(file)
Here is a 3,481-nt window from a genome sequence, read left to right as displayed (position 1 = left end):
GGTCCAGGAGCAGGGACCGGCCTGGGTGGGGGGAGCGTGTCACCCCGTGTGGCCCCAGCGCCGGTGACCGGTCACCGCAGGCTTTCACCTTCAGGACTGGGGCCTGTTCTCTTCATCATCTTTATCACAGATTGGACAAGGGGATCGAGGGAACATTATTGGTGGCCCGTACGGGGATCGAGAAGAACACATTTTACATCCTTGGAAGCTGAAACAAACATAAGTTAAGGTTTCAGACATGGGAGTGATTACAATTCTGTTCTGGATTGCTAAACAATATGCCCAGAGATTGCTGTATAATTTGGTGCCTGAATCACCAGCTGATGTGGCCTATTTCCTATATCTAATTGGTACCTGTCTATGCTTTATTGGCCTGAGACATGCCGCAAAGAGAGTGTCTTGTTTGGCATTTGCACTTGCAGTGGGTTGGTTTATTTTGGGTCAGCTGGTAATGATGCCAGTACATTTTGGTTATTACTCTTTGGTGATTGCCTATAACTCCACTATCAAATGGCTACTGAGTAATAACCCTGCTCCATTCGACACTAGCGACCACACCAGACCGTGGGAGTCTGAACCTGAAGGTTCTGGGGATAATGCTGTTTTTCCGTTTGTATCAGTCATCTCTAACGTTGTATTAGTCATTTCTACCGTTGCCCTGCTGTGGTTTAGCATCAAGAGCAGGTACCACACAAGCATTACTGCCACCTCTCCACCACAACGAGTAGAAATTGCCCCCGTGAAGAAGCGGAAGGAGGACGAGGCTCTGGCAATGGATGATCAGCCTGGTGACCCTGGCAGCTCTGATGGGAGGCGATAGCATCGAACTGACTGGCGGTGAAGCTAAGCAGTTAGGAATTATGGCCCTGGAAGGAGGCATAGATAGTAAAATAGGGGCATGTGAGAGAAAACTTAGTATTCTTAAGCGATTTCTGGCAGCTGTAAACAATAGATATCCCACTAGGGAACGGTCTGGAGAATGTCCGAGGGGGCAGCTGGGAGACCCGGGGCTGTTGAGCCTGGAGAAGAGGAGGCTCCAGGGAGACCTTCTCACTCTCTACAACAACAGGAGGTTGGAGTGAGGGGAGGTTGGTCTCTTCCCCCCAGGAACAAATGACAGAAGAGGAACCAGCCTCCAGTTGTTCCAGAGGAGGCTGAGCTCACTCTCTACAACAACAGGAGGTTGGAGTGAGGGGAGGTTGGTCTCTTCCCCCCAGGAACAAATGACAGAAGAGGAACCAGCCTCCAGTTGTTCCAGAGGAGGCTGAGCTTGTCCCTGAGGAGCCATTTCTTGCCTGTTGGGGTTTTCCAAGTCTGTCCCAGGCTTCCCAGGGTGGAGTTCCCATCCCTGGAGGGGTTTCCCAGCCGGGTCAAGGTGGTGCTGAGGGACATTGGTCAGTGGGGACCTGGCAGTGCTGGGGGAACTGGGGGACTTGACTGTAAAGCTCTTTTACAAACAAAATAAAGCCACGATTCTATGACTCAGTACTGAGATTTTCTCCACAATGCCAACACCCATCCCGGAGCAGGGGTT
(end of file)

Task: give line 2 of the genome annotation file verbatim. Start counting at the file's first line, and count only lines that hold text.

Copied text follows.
GGTCCAGGAGCAGGGACCGGCCTGGGTGGGGGGAGCGTGTCACCCCGTGTGGCCCCAGCGCCGGTGACCGGTCACCGCAGGCTTTCACCTTCAGGACTGGGGCCTGTTCTCTTCATCATCTTTATCACAGATTGGACAAGGGGATCGAGGGAACATTATTGGTGGCCCGTACGGGGATCGAGAAGAACACATTTTACATCCTTGGAAGCTGAAACAAACATAAGTTAAGGTTTCAGACATGGGAGTGATTACAATTCTGTTCTGGATTGCTAAACAATATGCCCAGAGATTGCTGTATAATTTGGTGCCTGAATCACCAGCTGATGTGGCCTATTTCCTATATCTAATTGGTACCTGTCTATGCTTTATTGGCCTGAGACATGCCGCAAAGAGAGTGTCTTGTTTGGCATTTGCACTTGCAGTGGGTTGGTTTATTTTGGGTCAGCTGGTAATGATGCCAGTACATTTTGGTTATTACTCTTTGGTGATTGCCTATAACTCCACTATCAAATGGCTACTGAGTAATAACCCTGCTCCATTCGACACTAGCGACCACACCAGACCGTGGGAGTCTGAACCTGAAGGTTCTGGGGATAATGCTGTTTTTCCGTTTGTATCAGTCATCTCTAACGTTGTATTAGTCATTTCTACCGTTGCCCTGCTGTGGTTTAGCATCAAGAGCAGGTACCACACAAGCATTACTGCCACCTCTCCACCACAACGAGTAGAAATTGCCCCCGTGAAGAAGCGGAAGGAGGACGAGGCTCTGGCAATGGATGATCAGCCTGGTGACCCTGGCAGCTCTGATGGGAGGCGATAGCATCGAACTGACTGGCGGTGAAGCTAAGCAGTTAGGAATTATGGCCCTGGAAGGAGGCATAGATAGTAAAATAGGGGCATGTGAGAGAAAACTTAGTATTCTTAAGCGATTTCTGGCAGCTGTAAACAATAGATATCCCACTAGGGAACGGTCTGGAGAATGTCCGAGGGGGCAGCTGGGAGACCCGGGGCTGTTGAGCCTGGAGAAGAGGAGGCTCCAGGGAGACCTTCTCACTCTCTACAACAACAGGAGGTTGGAGTGAGGGGAGGTTGGTCTCTTCCCCCCAGGAACAAATGACAGAAGAGGAACCAGCCTCCAGTTGTTCCAGAGGAGGCTGAGCTCACTCTCTACAACAACAGGAGGTTGGAGTGAGGGGAGGTTGGTCTCTTCCCCCCAGGAACAAATGACAGAAGAGGAACCAGCCTCCAGTTGTTCCAGAGGAGGCTGAGCTTGTCCCTGAGGAGCCATTTCTTGCCTGTTGGGGTTTTCCAAGTCTGTCCCAGGCTTCCCAGGGTGGAGTTCCCATCCCTGGAGGGGTTTCCCAGCCGGGTCAAGGTGGTGCTGAGGGACATTGGTCAGTGGGGACCTGGCAGTGCTGGGGGAACTGGGGGACTTGACTGTAAAGCTCTTTTACAAACAAAATAAAGCCACGATTCTATGACTCAGTACTGAGATTTTCTCCACAATGCCAACACCCATCCCGGAGCAGGGGTT